With the light wind behind me, I enjoyed the return half of the journey.  I had a camera with me but didn’t stop because even at 6°C, cycling is quite a chilly business.  Because you are well wrapped up from the cold, you tend to work up a light perspiration so if you stop for too long,  you get very clammy and that makes for chilly riding when you start again.

However, a little burst of sunshine when I was only a few miles from home suddenly lit up a section of woodland in such a striking way that I was forced to a halt and get out the camera.

Hollows

It was very annoying to find an electricity pole in the middle of the view.  If it hadn’t been there, it would have looked like this…

hollows

…but you can’t do anything about this sort of thing and just have to put up with unwelcome intrusions into your pictures..

There was another pole in front of the Hollows Tower too…

Hollows Tower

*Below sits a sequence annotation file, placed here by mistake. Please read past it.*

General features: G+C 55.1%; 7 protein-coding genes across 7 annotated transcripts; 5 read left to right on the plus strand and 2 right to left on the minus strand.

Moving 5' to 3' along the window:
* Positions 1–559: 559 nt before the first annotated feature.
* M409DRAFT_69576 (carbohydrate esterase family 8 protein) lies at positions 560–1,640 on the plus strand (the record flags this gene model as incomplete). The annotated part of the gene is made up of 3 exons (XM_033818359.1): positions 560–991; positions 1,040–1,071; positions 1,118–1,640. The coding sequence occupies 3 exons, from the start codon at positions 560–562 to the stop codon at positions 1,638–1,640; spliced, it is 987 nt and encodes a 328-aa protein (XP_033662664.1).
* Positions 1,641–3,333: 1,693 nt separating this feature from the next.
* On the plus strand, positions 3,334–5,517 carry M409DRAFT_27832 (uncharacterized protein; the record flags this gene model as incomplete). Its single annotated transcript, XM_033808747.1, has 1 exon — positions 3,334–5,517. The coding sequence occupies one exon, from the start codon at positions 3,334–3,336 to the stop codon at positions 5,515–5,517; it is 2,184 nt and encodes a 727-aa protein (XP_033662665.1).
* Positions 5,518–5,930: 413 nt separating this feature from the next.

…but it couldn’t spoil the soft light which made the scene an enchanted one for a few moments.  By the time that I got home, after 31 miles, the clouds were back in force and it was so gloomy that Mrs Tootlepedal came in from the garden where she had been working and joined me for a cup of tea and a mini Jaffa cake.

I had planned to get a short walk in after my pedal and perhaps find a flying bird but it was far too dark for that so I did some music practice instead.  After yesterday’s 170 pictures, I only took seven in total today so the conscientious reader can only be grateful for that.

In the evening, I went off to a Langholm Sings choir practice and we had a very good session.  We have a concert with our local orchestra on Sunday and we are reasonably well prepared for it (I hope).  Time will tell.

The leaves of the day belong to a very healthy looking wallflower which seems impervious to frost.

wallflower

The flying bird of the day (the only one I saw) just qualifies as the chaffinch hasn’t quite reached the feeder.

chaffinch